Yes, you can take your employee’s temperature: ExpertsPosted On: May. 22, 2020 12:57 PM CST
After weeks of stay-at-home mandates shuttered businesses around the country, states are starting to reopen and employers are preparing to reopen workplaces that will look substantially different than they did in early March.
Employers want to know if they can take employee’s temperatures or make customers wear masks and are seeking answers to myriad other questions about safely bringing employees back to the workplace.
Experts answered those questions — yes, employers can check their workers’ temperatures and, yes, establishments can require customers to wear masks — and more Thursday during Business Insurance’s COVID-19 webinar “Getting Back to Work: Change, Change and More Change.”
Employers should take “a giant pause right now and reassess” their workplaces to identify the distinctive health and safety issues they face, said Carolyn Richmond, New York-based chair of the hospitality practice at Fox Rothschild LLP. “The question is going to be … are we doing enough? I think it’s just a brave new world right now. I don’t know exactly where the law is going to come down. We don’t have an analogous past experience to look at.”
With the many legal ambiguities surrounding COVID-19, employers need to have a comprehensive safety management plan that addresses infection control protocols, said Eric Conn, Washington-based founding partner of Conn Maciel Carey LLP.
The U.S. Occupational Safety and Health Administration has been steadily issuing guidance to help industries develop these plans, and employers are embracing the implementation of these safety and health systems, he said. “It forces the employer to engage in a thoughtful process every step of the way” and consider the workplace-specific engineering and administrative changes that may need to be made.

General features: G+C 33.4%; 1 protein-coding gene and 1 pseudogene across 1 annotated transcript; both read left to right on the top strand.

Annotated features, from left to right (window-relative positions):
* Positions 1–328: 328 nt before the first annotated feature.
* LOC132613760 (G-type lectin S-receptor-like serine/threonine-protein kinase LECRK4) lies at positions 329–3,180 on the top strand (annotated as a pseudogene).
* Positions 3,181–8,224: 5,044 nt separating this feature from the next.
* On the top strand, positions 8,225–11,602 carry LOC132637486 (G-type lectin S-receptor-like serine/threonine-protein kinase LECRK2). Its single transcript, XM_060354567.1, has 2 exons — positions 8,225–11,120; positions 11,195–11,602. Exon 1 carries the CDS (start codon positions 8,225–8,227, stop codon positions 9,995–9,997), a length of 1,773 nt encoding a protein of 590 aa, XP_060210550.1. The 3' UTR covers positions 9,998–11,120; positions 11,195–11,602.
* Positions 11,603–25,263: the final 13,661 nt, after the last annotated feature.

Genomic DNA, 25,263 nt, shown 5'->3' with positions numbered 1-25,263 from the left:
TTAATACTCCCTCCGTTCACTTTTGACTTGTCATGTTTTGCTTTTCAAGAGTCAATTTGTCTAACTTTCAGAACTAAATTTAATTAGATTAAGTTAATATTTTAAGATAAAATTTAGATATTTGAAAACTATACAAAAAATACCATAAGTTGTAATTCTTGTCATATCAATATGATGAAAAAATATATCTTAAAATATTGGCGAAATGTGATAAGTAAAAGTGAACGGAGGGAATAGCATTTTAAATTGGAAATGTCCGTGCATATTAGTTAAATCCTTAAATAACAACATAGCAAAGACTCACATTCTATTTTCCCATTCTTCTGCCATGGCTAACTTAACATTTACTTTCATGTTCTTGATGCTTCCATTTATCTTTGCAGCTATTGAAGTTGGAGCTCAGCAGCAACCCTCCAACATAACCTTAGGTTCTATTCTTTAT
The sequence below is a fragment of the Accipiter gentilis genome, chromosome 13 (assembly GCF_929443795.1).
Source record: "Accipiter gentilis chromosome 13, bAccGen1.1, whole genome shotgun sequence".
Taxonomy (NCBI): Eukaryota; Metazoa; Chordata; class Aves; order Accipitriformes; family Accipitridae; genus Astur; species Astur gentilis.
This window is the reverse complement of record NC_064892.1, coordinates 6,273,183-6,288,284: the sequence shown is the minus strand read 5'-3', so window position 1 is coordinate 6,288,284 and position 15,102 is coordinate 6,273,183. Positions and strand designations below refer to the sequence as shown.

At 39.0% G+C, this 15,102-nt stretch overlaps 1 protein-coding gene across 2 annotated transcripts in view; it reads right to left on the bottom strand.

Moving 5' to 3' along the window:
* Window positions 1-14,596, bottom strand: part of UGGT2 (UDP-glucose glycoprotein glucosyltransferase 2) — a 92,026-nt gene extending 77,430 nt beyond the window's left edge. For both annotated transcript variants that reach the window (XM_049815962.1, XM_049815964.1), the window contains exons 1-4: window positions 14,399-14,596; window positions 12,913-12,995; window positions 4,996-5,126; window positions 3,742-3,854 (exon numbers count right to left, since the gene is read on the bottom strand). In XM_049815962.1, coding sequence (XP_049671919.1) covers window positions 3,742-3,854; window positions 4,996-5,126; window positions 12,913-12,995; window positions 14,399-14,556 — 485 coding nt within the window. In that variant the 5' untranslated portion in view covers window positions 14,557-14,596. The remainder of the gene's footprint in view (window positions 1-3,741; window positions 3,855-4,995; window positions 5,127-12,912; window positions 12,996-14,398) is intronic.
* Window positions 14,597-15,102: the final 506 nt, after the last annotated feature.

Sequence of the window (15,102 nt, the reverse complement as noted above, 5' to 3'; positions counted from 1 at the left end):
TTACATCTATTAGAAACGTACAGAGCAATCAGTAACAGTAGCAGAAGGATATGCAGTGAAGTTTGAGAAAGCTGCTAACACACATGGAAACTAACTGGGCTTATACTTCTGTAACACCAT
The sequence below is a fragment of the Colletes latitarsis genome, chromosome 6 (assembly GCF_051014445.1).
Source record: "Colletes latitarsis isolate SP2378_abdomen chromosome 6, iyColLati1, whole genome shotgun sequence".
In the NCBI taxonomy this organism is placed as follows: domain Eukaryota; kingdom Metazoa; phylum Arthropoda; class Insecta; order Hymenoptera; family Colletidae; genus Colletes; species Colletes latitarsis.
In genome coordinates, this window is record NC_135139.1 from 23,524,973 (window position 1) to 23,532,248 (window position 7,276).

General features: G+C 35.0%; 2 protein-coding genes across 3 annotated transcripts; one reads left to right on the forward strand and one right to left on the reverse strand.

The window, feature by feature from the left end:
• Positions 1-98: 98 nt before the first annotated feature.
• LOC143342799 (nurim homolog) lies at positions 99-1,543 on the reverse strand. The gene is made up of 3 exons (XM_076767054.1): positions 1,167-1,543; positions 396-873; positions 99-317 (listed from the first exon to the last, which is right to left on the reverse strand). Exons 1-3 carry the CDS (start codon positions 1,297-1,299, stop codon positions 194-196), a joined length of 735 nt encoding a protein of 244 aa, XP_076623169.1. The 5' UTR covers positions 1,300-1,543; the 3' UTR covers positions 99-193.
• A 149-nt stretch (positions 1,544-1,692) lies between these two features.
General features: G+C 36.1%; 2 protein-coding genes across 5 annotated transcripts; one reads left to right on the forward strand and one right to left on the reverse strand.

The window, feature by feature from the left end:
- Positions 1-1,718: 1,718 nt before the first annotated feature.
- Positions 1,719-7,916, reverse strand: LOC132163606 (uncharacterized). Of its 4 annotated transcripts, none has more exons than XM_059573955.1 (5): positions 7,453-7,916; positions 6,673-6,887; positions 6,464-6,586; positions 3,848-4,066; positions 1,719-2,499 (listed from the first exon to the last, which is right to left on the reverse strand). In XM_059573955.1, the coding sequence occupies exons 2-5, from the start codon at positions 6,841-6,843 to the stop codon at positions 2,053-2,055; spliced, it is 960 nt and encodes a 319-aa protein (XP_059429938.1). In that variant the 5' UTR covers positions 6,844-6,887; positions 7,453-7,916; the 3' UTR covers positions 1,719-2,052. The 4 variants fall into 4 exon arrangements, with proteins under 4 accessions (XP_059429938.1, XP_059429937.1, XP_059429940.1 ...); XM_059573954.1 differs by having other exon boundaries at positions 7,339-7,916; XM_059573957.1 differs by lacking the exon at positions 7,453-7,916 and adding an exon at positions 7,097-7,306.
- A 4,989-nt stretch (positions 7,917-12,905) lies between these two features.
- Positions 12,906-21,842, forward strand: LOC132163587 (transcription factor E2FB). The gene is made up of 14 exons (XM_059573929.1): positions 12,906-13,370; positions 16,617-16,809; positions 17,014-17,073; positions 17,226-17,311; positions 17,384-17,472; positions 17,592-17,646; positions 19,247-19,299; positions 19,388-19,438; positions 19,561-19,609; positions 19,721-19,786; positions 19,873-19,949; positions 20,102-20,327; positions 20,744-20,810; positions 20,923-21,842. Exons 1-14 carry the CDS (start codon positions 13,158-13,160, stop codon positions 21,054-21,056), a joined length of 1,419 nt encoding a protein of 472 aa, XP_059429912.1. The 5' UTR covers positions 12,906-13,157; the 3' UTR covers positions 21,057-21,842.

A written plan also can help employers communicate the measures they are taking to protect workers and allay fears of employees, and the plan can also be used to stave off regulatory and personal injury liability in the event of a safety complaint or lawsuit, Mr. Conn said.
“OSHA does not have a COVID-19 standard, but there is a general duty clause,” he said. “If you don’t meet that reasonable, feasible standard, liability is waiting for you.”
A safety management system can also help identify who is an essential worker in the workplace and needs to be in the office and identify potential risks, said Larry Pearlman, senior vice president of the workforce strategies practice at Marsh Risk Consulting.
“Don’t forget what a day in the life looks like for your employee,” he said. “Make sure you’re looking at those risk factors” where employees may be less than six feet from one another, such as the break room, smoking areas, time clocks, entrances and elevators, Mr. Pearlman said.
A top concern for employers attending the webinar is the legality of assessing workers’ health upon arrival to the workplace and performing temperature checks.
The U.S. Equal Employment Opportunity Commission released guidance in April that gave employers the OK to check temperatures and ask symptom questions within certain parameters, Ms. Richmond said.
“You still can’t keep medical records,” she said. “And make sure you’re applying the policy across the board.”
For employers with customer-facing workers, the bigger question is how to protect those workers from guests.
“Anecdotally, upwards of 75% of guests who went into restaurants last week were not wearing any type of mask or gloves,” Ms. Richmond said. “We’re seeing that employees are particularly nervous. They want protections in place. You have the right to say (to customers), ‘You can’t come in unless you are wearing X, Y or Z.’”
Employers should also make sure they are effectively communicating these safety policies and procedures.
“I think there is an incredible amount of anxiety out there,” Mr. Conn said. “Don’t dismiss your employee’s concerns. Take them seriously, because if you don’t, you’re going to go down that rabbit hole of complaints to OSHA and lawsuits.”
Louise Esola, assistant editor of Business Insurance, moderated the webinar.
A recording of the full webinar is available here.
More insurance and workers compensation news on the coronavirus crisis here.